No, our world needs a church that is confident, hopeful and willing to engage the deep questions of our time with the eternal hope of Jesus.  The world is dying for the hope we’re afraid to share.  It’s time to get the lamp out from under the basket. (Matthew 5:15)   Time for the people of God to rise.  Time for the people of God to love, to serve and to believe that He who is in us really is greater than he who is in the world. (1 John 4:4)

The more I ponder the gospel, the more I find my trauma fatigue morphing into determination.  Determination to mourn with those who mourn.  Determination not to turn a blind eye.  Determination to fight back.  Determination to overcome evil.  Determination that only be sustained by the grace and power of God.

Closed Doors & The Will Of God

doors

As we continue in our Boundless series on the Book of Acts, we’re going to be skipping over the five verses that would come next.  It’s not that they’re unimportant, it’s just that we’re trying to get to a certain place in the text by Christmas.  But I don’t want to skip over them entirely because they have tremendous value for us in navigating our occasional frustrations with the ways God reveals His will for our lives:

And they went through the region of Phrygia and Galatia, having been forbidden by the Holy Spirit to speak the word in Asia.  And when they had come up to Mysia, they attempted to go into Bithynia, but the Spirit of Jesus did not allow them.  So, passing by Mysia, they went down to Troas.  And a vision appeared to Paul in the night: a man of Macedonia was standing there, urging him and saying, “Come over to Macedonia and help us.”  And when Paul had seen the vision, immediately we sought to go on into Macedonia, concluding that God had called us to preach the gospel to them.

Acts 16:6-10

We live a lot of life on the front side of a Macedonian call.  Yes, there are moments when it feels like God literally pulls back the curtain of heaven and tells us exactly what to do.  But, for most of our lives, it feels like we’re stumbling around, banging into closed doors and trying to figure out what Jesus is asking us to do.  Even as I write this, I can think of at least three ways Laura and I are trying to navigate that right now.  In the midst of that frustrating and painful lack of clarity, this text brings three helpful reminders:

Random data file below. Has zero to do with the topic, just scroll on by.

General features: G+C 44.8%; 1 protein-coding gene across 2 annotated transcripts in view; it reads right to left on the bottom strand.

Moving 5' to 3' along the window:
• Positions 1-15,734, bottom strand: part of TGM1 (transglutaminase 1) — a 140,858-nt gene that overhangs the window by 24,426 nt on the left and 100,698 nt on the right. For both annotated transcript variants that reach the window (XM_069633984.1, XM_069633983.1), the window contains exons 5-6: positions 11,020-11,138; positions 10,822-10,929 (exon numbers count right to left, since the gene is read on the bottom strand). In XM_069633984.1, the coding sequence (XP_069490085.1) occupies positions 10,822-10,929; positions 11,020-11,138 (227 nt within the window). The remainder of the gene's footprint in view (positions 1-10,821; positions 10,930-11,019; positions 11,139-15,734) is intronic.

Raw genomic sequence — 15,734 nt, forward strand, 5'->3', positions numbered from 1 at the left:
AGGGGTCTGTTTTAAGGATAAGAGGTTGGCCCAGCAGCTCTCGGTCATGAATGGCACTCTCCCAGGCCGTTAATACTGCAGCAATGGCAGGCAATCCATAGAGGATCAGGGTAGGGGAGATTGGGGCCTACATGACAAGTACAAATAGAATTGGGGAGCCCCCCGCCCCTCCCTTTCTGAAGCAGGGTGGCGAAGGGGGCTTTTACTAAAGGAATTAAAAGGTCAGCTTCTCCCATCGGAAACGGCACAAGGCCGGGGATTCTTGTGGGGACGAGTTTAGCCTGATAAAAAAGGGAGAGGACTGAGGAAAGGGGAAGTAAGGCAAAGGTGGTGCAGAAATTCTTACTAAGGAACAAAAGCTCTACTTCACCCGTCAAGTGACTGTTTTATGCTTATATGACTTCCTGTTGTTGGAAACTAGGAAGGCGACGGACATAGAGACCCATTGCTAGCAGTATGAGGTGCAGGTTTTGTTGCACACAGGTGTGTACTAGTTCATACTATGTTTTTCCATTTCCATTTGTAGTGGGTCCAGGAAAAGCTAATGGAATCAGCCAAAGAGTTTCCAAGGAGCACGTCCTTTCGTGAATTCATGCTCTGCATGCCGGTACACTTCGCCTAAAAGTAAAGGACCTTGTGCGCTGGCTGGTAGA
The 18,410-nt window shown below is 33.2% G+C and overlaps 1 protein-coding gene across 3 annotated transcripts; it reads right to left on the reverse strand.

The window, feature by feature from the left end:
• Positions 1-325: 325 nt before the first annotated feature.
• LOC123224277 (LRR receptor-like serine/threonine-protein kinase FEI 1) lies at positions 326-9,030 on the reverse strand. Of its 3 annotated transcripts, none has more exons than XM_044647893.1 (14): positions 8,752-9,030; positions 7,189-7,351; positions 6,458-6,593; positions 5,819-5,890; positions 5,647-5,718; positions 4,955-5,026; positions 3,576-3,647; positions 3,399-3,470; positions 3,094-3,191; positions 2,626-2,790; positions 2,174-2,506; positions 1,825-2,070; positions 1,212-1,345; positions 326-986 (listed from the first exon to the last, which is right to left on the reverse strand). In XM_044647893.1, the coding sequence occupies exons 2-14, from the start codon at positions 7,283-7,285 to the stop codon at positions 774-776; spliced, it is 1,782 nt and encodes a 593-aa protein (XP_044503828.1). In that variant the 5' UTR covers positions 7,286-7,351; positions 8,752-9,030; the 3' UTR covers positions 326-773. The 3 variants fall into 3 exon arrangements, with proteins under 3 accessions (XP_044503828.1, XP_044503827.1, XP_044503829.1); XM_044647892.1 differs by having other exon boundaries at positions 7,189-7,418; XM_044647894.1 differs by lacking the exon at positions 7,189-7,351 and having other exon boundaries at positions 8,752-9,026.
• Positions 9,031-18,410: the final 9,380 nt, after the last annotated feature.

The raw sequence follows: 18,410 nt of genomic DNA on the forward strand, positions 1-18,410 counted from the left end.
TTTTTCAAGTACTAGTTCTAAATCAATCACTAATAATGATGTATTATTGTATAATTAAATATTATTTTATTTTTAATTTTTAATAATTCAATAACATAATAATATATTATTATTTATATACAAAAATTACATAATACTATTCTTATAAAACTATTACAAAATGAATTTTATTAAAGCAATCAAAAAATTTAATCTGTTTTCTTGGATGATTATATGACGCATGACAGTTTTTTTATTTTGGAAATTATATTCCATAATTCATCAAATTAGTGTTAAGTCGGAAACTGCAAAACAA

Don’t Let What Seems Illogical Distract You From What Is Certain

Imagine how disorienting all of this must have been to the Apostle Paul.  He’s the great evangelist and church planter of the early church.  He’s completed one missionary journey and is on the first leg of his second journey.  His whole aim is to tell people about Jesus.  He’s not praying through whether or not he really needs the iPhone X.  He wants to pluck as many people as possible from the clutches of hell.  And his biggest obstacle seems to be the Holy Spirit.  What’s wrong with preaching the gospel in Asia?  Does God hate the Bithynians?  How can the God who has always said go now say no?

Closed doors are so frustrating because they often seem so illogical.  Why is God doing this?  Why won’t He open the womb, help us with the down payment, get me into grad school or accelerate our adoption process?